The possibility that randomized folate treatment assignment or adenoma occurrence during the randomized aspirin treatment period could modify our findings was evaluated with product interaction terms and Wald tests in separate analyses. Two-sided P values less than .05 were considered to indicate statistical significance. All statistical tests were two-sided.
Characteristics of the subjects in the three aspirin treatment arms are summarized in Table 1. There were no statistically significant differences among the three arms with regard to demographic and lifestyle factors at AFPPS study entry, including age, sex, race, body mass index, first-degree family history of colorectal cancer, alcohol use, cigarette smoking status, and the lifetime number of adenomas before randomization. The three treatment groups were also similar with regard to the percentage of subjects who were randomly assigned to folate treatment, the duration of aspirin treatment, or the use of nonprotocol NSAIDs during the randomized treatment period. However, as suggested by previously published findings (1), subjects who were randomly assigned to receive low-dose aspirin were less likely than subjects in the other two treatment arms to have an adenoma detected during the 3-year treatment period (P = .080). Posttreatment follow-up characteristics were also comparable across the three randomized aspirin groups. Of the 850 subjects included in this analysis, 764 (90%) had one colonoscopy and 86 (10%) had two or more colonoscopies during the observational follow-up after the end of aspirin treatment. The average time from the end of the study treatment to the first posttreatment endoscopy was 45.8 months (SD = 14.4 months). During this time, the median number of study questionnaires completed by subjects was 9 (interquartile range = 4–12; 17 subjects did not complete any questionnaires). The response rate for the study questionnaires (the number completed as a proportion of the number expected) was approximately 85%. The most commonly used NSAIDs were the same in the three treatment groups: aspirin and aspirin-based drugs (used by 59% of subjects), ibuprofen (used by 46%), naproxen (used by 20%), rofecoxib (used by 8%), and celecoxib (used by 8%).
In general, subjects who had a posttreatment colonoscopy were similar to the 138 subjects who did not have a posttreatment colonoscopy with regard to demographic and lifestyle factors. However, subjects with a posttreatment colonoscopy were more likely to have had adenomas during the treatment phase of the study (47% vs 22%, P < .001) and advanced lesions (11% vs 5%, P = .03) detected during the 3-year aspirin treatment period.
Among the 833 subjects who completed posttreatment questionnaires, 589 (71%) took NSAIDs at most intermittently and were classified as sporadic users (average use <2 days per week), 96 (12%) were moderate users (average use 2 to <4 days per week), and 148 (18%) were frequent users (average use ≥4 days per week); 165 subjects (20%) reported no NSAID use at all (Table 1). Frequent NSAID users were similar to subjects with less frequent NSAID use with regard to most demographic, lifestyle, and clinical factors (data not shown). However, frequent NSAID users were statistically significantly older (P = .01) and had a higher body mass index (P = .03) than the sporadic or moderate NSAID users.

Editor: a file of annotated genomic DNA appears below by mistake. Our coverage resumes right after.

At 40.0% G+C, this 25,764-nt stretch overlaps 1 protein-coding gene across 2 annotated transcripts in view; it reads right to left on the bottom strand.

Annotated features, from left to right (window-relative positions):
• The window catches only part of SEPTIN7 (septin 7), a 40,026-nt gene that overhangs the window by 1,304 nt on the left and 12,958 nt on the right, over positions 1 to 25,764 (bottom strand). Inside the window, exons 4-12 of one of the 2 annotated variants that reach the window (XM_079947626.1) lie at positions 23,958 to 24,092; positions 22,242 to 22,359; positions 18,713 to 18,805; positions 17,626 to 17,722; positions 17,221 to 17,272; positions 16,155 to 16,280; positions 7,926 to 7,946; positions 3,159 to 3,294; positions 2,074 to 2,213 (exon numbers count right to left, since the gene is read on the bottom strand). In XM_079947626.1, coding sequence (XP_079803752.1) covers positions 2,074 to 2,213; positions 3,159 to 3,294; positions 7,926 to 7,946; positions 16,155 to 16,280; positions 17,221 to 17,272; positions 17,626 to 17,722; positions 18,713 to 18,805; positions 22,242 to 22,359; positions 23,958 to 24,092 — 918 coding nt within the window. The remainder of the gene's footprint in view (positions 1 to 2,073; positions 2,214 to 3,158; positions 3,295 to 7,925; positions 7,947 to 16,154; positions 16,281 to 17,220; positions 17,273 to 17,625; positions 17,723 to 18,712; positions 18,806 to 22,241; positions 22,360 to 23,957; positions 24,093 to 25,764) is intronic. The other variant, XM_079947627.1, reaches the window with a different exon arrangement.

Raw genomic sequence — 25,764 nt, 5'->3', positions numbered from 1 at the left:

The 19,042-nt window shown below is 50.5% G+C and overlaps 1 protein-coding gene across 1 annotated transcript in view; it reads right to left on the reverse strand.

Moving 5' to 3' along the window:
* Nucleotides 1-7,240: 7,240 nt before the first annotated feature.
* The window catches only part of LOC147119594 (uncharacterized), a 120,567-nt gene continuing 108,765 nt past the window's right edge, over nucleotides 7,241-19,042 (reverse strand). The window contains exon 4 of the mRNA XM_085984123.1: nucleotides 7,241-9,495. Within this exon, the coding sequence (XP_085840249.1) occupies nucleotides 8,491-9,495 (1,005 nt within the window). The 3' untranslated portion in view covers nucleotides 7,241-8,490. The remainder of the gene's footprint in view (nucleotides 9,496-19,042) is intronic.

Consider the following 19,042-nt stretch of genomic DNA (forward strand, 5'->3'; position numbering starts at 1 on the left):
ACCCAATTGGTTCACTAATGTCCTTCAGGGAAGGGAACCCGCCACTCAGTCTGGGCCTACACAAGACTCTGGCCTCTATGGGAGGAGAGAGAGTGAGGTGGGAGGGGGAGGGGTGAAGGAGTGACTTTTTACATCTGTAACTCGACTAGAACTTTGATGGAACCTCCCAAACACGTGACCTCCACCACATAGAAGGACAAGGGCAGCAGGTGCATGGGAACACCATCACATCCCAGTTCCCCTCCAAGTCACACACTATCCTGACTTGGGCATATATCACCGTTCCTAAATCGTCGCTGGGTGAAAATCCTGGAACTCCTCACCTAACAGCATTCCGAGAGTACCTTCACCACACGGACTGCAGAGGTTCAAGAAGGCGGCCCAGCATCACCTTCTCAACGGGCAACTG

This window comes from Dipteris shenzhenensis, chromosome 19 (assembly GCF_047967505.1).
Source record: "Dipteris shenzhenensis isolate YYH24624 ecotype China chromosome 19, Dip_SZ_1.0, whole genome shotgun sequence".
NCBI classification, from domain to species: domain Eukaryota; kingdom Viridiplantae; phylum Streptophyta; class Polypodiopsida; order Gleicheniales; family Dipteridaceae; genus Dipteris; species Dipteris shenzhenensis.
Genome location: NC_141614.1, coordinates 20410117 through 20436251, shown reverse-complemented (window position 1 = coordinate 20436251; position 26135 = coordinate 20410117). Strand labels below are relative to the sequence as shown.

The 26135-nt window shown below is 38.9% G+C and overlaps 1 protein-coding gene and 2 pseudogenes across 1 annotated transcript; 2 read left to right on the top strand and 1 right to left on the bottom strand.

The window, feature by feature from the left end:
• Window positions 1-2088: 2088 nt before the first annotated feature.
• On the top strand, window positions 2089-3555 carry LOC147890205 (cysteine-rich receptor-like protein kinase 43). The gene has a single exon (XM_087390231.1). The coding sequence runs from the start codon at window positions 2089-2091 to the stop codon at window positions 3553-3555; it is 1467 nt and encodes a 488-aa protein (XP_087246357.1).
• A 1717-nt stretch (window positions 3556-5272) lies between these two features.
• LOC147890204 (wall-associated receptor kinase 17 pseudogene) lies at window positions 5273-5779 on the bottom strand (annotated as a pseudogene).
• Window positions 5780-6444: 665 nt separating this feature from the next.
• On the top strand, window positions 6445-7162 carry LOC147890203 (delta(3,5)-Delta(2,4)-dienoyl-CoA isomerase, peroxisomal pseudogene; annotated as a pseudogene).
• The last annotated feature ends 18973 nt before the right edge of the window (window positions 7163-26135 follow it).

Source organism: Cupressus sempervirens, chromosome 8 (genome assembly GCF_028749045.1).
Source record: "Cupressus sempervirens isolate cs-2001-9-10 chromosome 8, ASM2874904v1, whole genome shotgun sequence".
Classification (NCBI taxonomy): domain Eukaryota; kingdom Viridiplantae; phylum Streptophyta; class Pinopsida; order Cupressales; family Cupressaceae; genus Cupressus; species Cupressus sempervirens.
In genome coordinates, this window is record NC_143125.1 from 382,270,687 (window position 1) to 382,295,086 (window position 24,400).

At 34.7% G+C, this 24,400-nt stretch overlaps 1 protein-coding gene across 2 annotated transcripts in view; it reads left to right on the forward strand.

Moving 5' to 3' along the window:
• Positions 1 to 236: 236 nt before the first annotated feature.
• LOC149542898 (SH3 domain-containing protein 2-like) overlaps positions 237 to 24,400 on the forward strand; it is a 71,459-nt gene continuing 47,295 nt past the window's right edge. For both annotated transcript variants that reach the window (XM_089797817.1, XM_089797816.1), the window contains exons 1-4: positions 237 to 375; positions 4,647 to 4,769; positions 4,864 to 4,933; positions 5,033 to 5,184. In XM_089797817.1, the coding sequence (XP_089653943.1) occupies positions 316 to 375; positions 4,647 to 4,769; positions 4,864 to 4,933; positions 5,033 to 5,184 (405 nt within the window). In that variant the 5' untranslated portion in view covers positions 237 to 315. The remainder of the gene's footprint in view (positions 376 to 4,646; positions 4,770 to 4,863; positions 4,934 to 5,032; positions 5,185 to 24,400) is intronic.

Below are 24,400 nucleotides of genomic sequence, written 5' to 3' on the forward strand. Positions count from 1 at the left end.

The effects of aspirin use on adenoma risk during the treatment phase of the trial are summarized in Table 2. As reported previously (1), aspirin treatment moderately reduced the risk of colorectal adenomas; the adjusted relative risk for all adenomas for the two aspirin groups combined vs the placebo group was 0.90 (95% confidence interval [CI] = 0.77 to 1.05). When we considered each aspirin group independently, a borderline statistically significant risk reduction was observed for the low-dose aspirin group (adjusted relative risk [RR] = 0.84, 95% CI = 0.70 to 1.00).
The protective effect of randomization to one of the aspirin groups persisted during the posttreatment period for subjects who continued to use aspirin or other NSAIDs, and there was a statistically significant trend of decreasing risk with increasing frequency of later NSAID use (Ptrend = .02) (Table 2). However, subjects randomly assigned to either active aspirin arm who used NSAIDs only sporadically during observational follow-up were no longer at a reduced risk of adenomas compared with placebo subjects who also were sporadic NSAID users (adjusted RR = 1.00, 95% CI = 0.80 to 1.24), nor were they at increased risk. There was no association between NSAID use during the posttreatment period and the risk of adenomas among subjects who had been randomly assigned to placebo (Table 2). We obtained similar results when we evaluated the risk of small tubular adenomas (data not shown).